Herein lies the problem: you have a student loan borrower who is making his/her payments on time and building his/her credit in order to obtain a loan for a business, house or car. Then misfortune strikes in the loss of a parent or other close relative (who is also the co-signer on his/her student loans). The student loan lender, by a search of the public records, discovers that the co-signer on this borrower’s loan has died and immediately, without consideration of the individual circumstances, places the borrower’s loan in default and calls for its full outstanding balance to be paid. Most borrowers will not be able to meet such a demand and this will destroy their credit for years to come. Their plan to start a business or buy a house will be delayed, if not, completely destroyed, all because of this little provision put in their student loan contract. And, not only that, but if the student loan lender collects from the deceased co-signer’s estate, it could substantially impact the amount left for the deceased’s loved ones. All but for this provision, this borrower may have been able to pay back his/her entire student loan balance in on-time payments like he/she was doing before the death of the co-signer.

Luckily for students and co-signers, you don’t have to wait for the private student loan lenders and the politicians to come to any agreement about how to best fix this problem. You can be proactive now. Many private student loan lenders do offer an option to release a student borrower’s co-signer after a certain period of on-time, consecutive payments and a credit check to determine if the student is eligible to repay the loan on his/her own. If your lender offers a co-signer release, you will want to ask about this benefit and remove your co-signer as soon as you are eligible.

However, many of the complaints that the CFPB received were from borrowers describing the many obstacles they faced when seeking to obtain such releases. In addition, many of the complaints stated that while borrowers often have to apply for the release, the lenders and servicers generally do not make the criteria for the co-signer release clear and transparent; nor do they make the required forms available on their websites or in electronic form.  Moreover, lenders are not notifying students when their loans qualify to have the co-signers released.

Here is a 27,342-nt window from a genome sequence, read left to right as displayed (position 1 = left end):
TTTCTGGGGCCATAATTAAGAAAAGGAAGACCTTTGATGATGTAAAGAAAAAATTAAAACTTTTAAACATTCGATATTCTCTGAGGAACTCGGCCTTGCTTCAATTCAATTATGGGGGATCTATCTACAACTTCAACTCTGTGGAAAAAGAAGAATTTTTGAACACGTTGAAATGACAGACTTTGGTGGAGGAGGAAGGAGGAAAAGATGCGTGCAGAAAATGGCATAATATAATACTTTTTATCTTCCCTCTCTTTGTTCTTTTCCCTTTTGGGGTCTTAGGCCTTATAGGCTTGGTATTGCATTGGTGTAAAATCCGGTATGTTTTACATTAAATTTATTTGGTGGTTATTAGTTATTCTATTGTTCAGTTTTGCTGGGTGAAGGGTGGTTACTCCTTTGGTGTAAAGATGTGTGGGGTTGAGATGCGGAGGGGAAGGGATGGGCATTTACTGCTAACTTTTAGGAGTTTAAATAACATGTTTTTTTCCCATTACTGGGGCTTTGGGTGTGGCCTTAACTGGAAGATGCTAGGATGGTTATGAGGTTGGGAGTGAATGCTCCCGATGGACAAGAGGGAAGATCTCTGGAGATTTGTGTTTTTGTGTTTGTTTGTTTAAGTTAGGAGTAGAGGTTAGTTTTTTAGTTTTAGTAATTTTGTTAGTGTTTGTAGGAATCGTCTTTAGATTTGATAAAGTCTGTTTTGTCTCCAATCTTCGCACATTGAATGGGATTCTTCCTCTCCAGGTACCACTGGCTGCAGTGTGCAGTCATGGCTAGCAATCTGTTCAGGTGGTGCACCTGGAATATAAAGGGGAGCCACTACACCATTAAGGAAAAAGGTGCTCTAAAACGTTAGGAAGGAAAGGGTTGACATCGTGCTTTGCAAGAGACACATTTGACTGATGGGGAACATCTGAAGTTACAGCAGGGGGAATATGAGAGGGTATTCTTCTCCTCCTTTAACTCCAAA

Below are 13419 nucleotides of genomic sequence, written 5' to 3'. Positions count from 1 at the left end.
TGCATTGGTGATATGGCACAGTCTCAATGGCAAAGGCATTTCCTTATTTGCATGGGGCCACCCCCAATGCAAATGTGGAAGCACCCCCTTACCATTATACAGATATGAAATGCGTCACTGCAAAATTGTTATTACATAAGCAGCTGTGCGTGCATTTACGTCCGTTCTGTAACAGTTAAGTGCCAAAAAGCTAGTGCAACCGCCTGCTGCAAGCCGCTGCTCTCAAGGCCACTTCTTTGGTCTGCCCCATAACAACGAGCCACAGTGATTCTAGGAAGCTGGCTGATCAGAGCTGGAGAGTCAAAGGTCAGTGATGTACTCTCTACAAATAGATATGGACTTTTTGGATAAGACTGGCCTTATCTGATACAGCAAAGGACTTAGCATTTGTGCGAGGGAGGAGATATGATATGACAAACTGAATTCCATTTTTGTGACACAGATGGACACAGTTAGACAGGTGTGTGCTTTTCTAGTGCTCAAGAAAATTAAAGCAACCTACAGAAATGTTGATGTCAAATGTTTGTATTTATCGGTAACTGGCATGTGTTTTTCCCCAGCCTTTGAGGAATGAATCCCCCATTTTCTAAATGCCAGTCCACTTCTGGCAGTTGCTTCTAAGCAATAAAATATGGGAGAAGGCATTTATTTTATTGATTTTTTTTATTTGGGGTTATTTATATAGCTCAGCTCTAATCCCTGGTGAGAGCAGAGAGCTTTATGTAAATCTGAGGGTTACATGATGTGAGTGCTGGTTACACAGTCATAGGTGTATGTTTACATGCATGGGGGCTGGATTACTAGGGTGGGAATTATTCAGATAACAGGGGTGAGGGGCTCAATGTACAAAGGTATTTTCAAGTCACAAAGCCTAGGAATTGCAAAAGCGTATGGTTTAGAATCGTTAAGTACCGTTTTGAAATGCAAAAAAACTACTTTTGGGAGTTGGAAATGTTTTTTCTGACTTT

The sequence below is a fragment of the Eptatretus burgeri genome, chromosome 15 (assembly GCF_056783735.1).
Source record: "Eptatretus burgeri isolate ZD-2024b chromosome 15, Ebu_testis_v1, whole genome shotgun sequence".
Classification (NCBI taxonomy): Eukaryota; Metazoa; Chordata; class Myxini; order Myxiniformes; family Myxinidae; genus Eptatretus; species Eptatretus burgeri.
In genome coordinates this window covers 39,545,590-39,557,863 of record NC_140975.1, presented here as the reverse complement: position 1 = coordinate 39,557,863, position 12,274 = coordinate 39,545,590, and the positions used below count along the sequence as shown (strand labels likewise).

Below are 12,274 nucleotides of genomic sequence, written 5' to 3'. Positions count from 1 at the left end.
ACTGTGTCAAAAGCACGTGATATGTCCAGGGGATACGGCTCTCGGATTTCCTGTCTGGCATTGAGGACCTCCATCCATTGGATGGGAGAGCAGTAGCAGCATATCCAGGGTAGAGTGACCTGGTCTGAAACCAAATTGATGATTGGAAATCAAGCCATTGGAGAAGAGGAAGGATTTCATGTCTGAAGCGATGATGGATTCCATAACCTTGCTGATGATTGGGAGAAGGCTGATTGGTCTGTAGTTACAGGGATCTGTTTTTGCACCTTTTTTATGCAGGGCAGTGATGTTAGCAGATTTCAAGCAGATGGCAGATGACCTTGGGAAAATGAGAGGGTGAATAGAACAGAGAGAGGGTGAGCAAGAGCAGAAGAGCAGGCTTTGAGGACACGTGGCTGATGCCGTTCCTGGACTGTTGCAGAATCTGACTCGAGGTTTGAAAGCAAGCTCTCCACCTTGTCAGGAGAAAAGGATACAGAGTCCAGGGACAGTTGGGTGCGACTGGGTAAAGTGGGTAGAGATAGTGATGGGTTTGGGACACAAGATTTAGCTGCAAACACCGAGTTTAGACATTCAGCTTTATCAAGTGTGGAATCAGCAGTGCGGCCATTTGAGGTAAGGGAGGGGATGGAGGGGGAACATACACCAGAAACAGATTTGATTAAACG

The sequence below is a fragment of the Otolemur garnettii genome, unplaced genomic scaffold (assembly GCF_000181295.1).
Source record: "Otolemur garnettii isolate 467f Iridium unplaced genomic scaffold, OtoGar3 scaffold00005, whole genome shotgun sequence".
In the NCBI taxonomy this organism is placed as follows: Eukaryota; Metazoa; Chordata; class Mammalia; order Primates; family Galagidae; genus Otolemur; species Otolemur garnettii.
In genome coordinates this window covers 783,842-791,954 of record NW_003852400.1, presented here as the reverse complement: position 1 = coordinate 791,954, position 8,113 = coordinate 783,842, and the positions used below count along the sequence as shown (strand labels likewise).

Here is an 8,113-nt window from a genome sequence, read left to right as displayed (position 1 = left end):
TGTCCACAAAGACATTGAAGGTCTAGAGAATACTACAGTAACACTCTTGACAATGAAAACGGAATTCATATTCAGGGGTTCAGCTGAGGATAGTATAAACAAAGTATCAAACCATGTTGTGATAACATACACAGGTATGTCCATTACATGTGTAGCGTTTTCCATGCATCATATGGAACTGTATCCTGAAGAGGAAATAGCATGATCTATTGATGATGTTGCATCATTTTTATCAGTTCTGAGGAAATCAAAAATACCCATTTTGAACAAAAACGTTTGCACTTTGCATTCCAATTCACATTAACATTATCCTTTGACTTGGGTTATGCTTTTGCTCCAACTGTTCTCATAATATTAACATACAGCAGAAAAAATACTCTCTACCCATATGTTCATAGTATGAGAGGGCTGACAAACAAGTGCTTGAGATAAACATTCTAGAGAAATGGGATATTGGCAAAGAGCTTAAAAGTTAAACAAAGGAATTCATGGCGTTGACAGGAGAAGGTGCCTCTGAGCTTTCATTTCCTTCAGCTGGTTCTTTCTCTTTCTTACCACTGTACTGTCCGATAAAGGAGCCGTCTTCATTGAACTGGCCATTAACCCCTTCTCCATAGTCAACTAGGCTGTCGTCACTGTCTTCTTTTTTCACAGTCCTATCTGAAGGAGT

While getting a co-signer released may seem like a daunting task, private student loan borrowers and co-signers should be proactive and try to obtain such a release. The CFPB has even released sample letters for both the borrower and co-signer to complete and send to their private student loan lenders (available here). Another option that you may want to consider is buying life insurance to cover what the outstanding balance of the loan may be on the death of either the student or co-signer. While it may be a relatively cheap option to purchase life insurance for a young borrower, it may not be for an older co-signer. If insurance is purchased it is important to make sure that the benefits are payable to that individual’s estate or are assigned by the beneficiary to settle the student loan debt. This should minimize the impact on your estate and loved ones if you were to pass away and the student loan lender required immediate and complete repayment of the student loans.

While we wait for more guidance on this issue, it is up to you to protect yourself. At the very least, the borrower and the co-signer should be inquiring from their private student loan lenders about how to apply for or obtain a release of the co-signer. This can be accomplished by placing a phone call to your lender or by completing and sending one of the sample letters that the CFPB provides on its website.

– Attorney Matthew. D. Brehmer

 

© 2014 Matthew D. Brehmer and Crummey Estate Plan.